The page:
Simple answers to important questions

Anyone can have a pregnancy with a chromosomal abnormality – mothers of all ages, races and health conditions can be at risk. 

There is nothing a parent can do to cause a chromosomal abnormality, or prevent it. However, certain risk factors can increase the chance of having a pregnancy with chromosomal abnormalities.

These include:

  • Advanced maternal age
  • Fetal ultrasound abnormality suggestive of aneuploidy
  • Personal or family history of chromosomal abnormalities
  • Positive serum screening test

Down syndrome is a condition caused by an extra copy of chromosome 21. Children with Down syndrome have intellectual and developmental impairment. Babies with Down syndrome also have higher chances for certain health problems. Not everyone with Down syndrome is affected in the same way, and there is no way to determine before birth how a child may be affected4. Down syndrome affects about one in every 700 babies1, 5. The chance of having a child with Down syndrome increases with the woman’s age, but women of all ages and races may be at risk6.

Patient resources
We encourage you to learn more about living with Down syndrome and other special needs, and have provided some helpful links below. While experiences can vary greatly, many families report happy and enriched lives as a result of thoughtful and informed preparation.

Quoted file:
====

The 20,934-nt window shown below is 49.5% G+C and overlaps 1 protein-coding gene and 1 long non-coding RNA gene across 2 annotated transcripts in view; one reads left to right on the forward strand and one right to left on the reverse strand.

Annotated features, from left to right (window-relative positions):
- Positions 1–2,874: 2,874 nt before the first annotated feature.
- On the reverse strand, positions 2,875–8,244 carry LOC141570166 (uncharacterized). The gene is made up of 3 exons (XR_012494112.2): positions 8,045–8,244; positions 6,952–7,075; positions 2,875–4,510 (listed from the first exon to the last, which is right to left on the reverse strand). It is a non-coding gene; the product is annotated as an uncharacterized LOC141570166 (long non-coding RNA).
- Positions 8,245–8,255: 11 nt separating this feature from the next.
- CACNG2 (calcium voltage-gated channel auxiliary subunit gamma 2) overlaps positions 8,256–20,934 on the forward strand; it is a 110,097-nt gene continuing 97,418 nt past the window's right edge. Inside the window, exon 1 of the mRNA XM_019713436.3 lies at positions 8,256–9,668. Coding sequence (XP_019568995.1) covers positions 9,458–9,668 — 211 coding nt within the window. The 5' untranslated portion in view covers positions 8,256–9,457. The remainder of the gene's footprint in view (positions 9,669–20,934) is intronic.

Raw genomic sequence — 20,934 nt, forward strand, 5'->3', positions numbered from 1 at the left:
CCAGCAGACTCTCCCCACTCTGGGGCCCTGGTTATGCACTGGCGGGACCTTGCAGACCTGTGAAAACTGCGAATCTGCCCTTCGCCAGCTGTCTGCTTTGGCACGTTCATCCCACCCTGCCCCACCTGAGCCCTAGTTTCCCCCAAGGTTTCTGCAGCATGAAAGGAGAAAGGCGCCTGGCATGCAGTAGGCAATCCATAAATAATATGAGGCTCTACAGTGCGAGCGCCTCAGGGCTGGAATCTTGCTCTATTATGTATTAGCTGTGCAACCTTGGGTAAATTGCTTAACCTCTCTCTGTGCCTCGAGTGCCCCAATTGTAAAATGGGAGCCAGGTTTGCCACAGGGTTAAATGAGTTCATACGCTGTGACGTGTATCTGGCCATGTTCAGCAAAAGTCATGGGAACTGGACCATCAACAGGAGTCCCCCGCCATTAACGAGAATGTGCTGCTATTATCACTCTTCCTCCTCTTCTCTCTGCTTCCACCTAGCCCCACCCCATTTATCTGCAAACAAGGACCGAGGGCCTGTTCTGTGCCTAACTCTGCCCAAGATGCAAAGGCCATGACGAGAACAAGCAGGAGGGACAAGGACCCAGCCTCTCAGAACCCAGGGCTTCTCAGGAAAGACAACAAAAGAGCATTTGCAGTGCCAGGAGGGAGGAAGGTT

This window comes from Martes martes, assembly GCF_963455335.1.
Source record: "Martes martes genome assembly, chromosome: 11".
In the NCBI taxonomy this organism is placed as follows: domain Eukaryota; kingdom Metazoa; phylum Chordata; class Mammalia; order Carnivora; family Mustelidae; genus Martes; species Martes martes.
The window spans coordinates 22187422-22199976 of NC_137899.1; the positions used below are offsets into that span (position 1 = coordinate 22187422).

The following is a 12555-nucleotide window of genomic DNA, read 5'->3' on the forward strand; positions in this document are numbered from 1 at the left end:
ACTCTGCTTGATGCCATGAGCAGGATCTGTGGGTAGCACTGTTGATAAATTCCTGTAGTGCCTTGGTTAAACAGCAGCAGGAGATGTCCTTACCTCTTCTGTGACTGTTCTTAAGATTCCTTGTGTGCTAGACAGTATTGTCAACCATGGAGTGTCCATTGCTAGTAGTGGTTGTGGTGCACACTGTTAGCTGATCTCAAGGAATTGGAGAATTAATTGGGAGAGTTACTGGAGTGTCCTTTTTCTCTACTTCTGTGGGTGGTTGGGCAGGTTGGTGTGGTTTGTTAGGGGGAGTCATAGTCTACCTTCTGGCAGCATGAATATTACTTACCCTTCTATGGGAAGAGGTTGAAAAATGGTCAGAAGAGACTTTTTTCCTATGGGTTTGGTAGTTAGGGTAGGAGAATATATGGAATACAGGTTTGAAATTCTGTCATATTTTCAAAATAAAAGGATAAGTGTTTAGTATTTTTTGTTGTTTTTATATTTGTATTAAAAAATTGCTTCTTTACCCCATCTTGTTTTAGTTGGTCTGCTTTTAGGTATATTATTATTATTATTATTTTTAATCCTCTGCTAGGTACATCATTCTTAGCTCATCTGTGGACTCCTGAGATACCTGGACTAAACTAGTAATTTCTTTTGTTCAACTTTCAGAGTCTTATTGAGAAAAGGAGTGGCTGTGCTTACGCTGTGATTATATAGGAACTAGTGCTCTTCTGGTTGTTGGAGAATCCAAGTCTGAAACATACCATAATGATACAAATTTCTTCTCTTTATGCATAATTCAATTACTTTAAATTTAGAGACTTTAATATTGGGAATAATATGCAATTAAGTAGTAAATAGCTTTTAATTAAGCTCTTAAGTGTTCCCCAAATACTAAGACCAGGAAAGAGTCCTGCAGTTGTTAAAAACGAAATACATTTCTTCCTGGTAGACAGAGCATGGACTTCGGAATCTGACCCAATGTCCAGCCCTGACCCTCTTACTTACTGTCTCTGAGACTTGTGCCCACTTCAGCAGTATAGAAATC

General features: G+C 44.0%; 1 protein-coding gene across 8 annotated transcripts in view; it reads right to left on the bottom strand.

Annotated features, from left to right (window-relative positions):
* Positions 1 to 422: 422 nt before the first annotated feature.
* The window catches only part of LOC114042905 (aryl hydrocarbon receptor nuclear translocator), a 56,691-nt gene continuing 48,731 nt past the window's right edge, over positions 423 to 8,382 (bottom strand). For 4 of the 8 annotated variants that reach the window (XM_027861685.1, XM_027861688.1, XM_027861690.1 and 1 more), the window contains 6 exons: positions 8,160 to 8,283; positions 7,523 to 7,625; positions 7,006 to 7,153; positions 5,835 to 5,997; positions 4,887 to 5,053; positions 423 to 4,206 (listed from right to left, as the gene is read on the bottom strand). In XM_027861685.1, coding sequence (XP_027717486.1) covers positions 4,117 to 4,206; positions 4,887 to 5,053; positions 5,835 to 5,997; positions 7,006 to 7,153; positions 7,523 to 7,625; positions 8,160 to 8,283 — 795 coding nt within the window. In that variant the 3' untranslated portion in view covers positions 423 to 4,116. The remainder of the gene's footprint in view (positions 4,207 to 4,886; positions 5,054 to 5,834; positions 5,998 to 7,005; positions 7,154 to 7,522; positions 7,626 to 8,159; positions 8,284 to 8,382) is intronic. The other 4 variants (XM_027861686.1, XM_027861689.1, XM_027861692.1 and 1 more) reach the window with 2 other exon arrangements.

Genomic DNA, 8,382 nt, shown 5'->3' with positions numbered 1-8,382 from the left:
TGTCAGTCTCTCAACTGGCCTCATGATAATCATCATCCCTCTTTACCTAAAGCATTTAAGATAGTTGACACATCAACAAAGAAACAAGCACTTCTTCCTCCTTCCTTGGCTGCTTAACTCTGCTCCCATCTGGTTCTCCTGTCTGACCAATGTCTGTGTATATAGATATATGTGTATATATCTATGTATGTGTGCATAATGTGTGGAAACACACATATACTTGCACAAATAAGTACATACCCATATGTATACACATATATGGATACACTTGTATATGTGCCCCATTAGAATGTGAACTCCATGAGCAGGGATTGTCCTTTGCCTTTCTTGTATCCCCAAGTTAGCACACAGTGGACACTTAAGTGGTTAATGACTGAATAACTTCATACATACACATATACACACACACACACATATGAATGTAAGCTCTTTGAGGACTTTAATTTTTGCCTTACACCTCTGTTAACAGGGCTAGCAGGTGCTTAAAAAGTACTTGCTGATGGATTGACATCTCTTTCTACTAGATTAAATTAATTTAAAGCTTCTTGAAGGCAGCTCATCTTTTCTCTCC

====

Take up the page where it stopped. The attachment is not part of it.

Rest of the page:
Edwards syndrome is caused by an extra copy of chromosome 18. Babies with trisomy 18 often have multiple birth defects, and many don’t survive the first few months of life. Survivors have serious health problems and typically do not walk or talk. About one in every 5,000 babies is born with trisomy 187.

Patient resources
We encourage you to learn more about living with Edwards syndrome and have provided some helpful links below. While experiences can vary greatly, many families report happy and enriched lives as a result of thoughtful and informed preparation.

Patau syndrome is caused by an extra copy of chromosome 13. These babies have multiple birth defects and often don’t survive the first few months of life. Survivors are profoundly intellectually and developmentally impaired. This condition is less common than Down or Edwards syndrome and occurs in about 1 in 16,000 babies7.

Patient resources
We encourage you to learn more about living with Patau syndrome and have provided some helpful links below. While experiences can vary greatly, many families report happy and enriched lives as a result of thoughtful and informed preparation.